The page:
6. Chinese infrastructural projects in Cameroon
Since the establishment of diplomatic relations between China and Cameroon in January 1971, bilateral relations between them have been smooth and productive. Exchanges and cooperation in political, economic and social fields have been frequent and fruitful, 62. The accession of Mr. Paul Biya to the Presidency of Cameroon (in 1982) witnessed the acceleration of this relationship with both countries committing to expand cooperation to other fields. They share common views and as such support each other on major international issues. Trade agreements between them was first signed in 1972 and subsequently renewed in 2002, flourishing ever since. The exact value of Chinese investments in Cameroon is very difficult to obtain due to the lack of concise and up to date official data, 63. However, literature estimates that the volume of trade was about US$ 2.84 million in 1973 which increased astronomically in 2009 to about US$ 813, 54 million with that of 2002 amounting to about US$ 158.628 million with Chinese exports to Cameroon at about US$ 43.971 million; an increase of about 50% over the previous year 64. Committed to meeting the targets set in the Addis Ababa Action Plan, China through Chinese construction firms, under took numerous infrastructural projects in Africa especially in Cameroon in communication, transportation, health, education, energy, sports, accommodation, trade and commerce (see Table 2).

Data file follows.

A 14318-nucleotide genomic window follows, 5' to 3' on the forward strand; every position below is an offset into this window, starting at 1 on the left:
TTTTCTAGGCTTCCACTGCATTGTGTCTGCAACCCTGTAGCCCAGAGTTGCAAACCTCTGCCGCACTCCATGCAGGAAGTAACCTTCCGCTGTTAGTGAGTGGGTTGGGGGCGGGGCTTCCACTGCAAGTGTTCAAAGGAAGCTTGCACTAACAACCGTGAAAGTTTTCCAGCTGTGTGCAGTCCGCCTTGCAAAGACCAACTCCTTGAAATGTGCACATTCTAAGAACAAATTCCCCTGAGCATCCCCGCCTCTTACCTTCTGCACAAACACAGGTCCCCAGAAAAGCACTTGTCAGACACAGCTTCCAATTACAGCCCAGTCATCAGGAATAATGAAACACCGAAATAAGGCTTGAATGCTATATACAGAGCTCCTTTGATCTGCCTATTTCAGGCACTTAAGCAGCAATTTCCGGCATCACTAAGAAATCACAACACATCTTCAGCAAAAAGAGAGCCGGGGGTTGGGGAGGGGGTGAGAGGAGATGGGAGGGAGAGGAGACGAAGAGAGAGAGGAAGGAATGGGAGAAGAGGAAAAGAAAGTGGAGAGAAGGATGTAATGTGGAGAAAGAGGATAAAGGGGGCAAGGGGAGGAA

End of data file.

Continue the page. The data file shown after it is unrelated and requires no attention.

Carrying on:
6.1 Impact on the development of Cameroon
To encourage Chinese private enterprises to find their "way to Africa" the Chinese government established trade centers in several African states (Nigeria, Ghana, Tanzania, Mozambique and Kenya) including Cameroon to provide strategic and holistic support for Chinese companies intending to invest in Africa. It financed several infrastructural projects in Cameroon through many of its SOEs; hence impacting positively in almost all areas of life.
6.1.1. Health. China provided funds for the construction of the Mbalmayo and the Guider Hospitals with resident Chinese doctors. Other health related projects undertaken under the auspices of the Chinese government are the renovation and conversion of the Gynecology, the pediatrics and the obstetric centers at the Yaounde and Douala Hospitals from their dilapidated form to state-of-the-art units. Furthermore, China sent technical and managerial missions to maintain equipment in the Yaounde and Doula hospitals after sending medical missions to train nurses and other paramedics such as pharmacists, laboratory technicians and equipment managers for effective health delivery. Health is the basic ingredient that gives meaning and value to human existence 36. Deaths (including maternal and infant mortalities), and diseases as a result of less endowed health delivery facilities affect the prospects for economic empowerment of countries. Therefore, the combination of reproductive health, neonatal and disease control activities by the provision of hospitals, clinics and relevant units China does not only enhances the quality of life and economic growth but provides a platform for reduced fertility and consequently population growth; a key ingredient for sustained socio-economic development.
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- Babette Zoumara (Author), 2013, Role of Chinese Construction Firms in the Infrastructural Development of Africa, Munich, GRIN Verlag, https://www.grin.com/document/232379